The Problem with Three-fourths Panel Verdicts in the Military
It may come as a surprise to many that criminal convictions in the military justice system only require the agreement of three-fourths of panel members (i.e. jurors). Of course, this is very different than the civilian justice system’s standard, which has always required unanimous jury agreement for a criminal conviction. This stark difference in the two systems is currently taking center stage in a number of military cases, with those advocating for consistency voicing strong opinions for change.
In one case, a U.S. soldier is appealing her negligent homicide conviction on the grounds that a military panel’s non-unanimous guilty verdict violated her constitutional rights. In another case, a U.S. military judge in Germany decided that prosecutors in his court will need a unanimous guilty verdict to convict an officer accused of sexual assault charges. The judge specifically stated that there is “no rational basis for Congress’ different treatment of U.S. service members and civilians” regarding the requirement of unanimity of a jury for conviction.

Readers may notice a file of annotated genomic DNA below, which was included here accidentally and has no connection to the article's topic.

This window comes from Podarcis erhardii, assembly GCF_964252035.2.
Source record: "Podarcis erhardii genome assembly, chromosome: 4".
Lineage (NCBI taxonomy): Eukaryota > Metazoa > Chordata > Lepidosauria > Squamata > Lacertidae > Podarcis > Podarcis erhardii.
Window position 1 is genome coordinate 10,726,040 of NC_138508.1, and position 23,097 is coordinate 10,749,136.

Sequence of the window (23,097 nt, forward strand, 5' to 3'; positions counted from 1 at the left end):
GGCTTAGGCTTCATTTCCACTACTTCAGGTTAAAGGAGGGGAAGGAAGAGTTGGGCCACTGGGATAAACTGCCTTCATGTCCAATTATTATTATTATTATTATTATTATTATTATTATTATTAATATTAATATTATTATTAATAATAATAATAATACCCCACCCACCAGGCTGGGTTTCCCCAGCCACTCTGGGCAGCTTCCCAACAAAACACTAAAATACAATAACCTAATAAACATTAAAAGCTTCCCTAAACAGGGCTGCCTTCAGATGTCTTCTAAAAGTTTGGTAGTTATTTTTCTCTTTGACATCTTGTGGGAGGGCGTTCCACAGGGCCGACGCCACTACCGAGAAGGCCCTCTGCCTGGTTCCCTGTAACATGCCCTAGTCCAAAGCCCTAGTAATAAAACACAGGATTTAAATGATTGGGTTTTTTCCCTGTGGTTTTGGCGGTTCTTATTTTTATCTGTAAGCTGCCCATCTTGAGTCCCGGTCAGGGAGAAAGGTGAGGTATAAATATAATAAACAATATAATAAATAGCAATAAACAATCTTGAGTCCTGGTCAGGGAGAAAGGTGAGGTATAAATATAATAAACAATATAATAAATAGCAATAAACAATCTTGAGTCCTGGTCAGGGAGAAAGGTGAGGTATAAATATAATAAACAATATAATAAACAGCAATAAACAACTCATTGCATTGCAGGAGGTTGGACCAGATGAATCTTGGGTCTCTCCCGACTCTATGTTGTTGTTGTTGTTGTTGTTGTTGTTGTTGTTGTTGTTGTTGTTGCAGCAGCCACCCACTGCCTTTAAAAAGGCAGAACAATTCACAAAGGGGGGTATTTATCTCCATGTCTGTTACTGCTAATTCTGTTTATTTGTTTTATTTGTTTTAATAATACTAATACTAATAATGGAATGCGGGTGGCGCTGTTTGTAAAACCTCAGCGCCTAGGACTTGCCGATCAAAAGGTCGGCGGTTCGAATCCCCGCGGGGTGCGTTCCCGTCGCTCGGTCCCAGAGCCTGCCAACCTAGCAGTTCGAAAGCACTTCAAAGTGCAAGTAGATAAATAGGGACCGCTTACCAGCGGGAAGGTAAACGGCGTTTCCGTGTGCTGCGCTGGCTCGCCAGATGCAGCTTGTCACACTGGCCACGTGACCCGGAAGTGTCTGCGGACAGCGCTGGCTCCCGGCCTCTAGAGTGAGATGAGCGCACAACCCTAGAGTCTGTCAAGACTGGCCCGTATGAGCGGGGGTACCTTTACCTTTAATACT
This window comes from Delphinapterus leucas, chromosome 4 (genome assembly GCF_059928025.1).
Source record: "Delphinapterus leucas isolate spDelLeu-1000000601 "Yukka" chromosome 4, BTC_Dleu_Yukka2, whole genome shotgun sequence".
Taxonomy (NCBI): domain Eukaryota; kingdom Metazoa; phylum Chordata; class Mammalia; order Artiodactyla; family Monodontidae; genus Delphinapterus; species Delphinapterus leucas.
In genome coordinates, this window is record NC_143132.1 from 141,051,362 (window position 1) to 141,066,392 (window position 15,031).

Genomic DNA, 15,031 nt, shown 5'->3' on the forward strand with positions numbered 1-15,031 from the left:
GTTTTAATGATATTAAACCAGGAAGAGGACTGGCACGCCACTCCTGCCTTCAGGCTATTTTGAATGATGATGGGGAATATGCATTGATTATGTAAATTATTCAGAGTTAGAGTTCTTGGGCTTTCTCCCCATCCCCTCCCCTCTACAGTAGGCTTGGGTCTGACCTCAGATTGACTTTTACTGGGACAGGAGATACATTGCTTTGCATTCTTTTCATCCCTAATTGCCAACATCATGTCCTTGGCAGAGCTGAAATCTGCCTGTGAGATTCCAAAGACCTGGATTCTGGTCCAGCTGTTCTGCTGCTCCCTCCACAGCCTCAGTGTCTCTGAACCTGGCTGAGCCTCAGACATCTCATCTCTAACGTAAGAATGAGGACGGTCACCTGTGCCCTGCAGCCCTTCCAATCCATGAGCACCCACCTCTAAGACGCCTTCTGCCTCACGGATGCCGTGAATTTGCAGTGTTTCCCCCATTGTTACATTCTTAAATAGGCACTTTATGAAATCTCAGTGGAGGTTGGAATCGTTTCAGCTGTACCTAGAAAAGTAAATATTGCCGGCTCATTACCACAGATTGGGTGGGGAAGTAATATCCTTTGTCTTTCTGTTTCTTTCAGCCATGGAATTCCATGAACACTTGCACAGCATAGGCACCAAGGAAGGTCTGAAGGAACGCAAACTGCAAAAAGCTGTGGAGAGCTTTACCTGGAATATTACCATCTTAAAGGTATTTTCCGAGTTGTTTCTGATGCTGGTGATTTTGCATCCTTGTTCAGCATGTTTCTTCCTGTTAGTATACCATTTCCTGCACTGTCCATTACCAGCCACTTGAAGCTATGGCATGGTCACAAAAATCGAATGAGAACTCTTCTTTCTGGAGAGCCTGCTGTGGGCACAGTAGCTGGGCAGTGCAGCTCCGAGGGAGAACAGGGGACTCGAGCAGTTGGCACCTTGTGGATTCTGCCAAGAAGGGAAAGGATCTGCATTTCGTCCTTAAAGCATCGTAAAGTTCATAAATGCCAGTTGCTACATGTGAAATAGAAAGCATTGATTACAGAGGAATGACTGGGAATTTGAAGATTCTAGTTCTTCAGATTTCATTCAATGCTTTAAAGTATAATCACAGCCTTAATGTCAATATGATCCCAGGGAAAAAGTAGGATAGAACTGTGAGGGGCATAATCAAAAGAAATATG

Our law firm strongly agrees. There are very good reasons why our Founding Fathers required unanimous jury verdicts in non-military criminal prosecutions, and there is no persuasive argument not to extend those protections to those who shoulder the massive responsibility of protecting our nation. How many service members are suffering a federal conviction, serving long sentences, or facing sex offender registration even though panel members could not agree on their culpability? It’s a scary thought.
How the current cases involving military panel verdicts will resolve is difficult to predict. There are complex constitutional law issues involving the 5th and 6th amendments as well as the legal standard of stare decisis, which requires lower courts to follow existing precedents. We’re certain that arguments by qualified attorneys will be made on both sides. But regardless, we are excited to see that this very important issue is being looked at closely, gaining attention in the media, and has an opportunity to be corrected.
To read more about the specifics in the cases noted above, see this recent article in the Stars and Stripes that quoted C & W trial attorney Mickey Williams.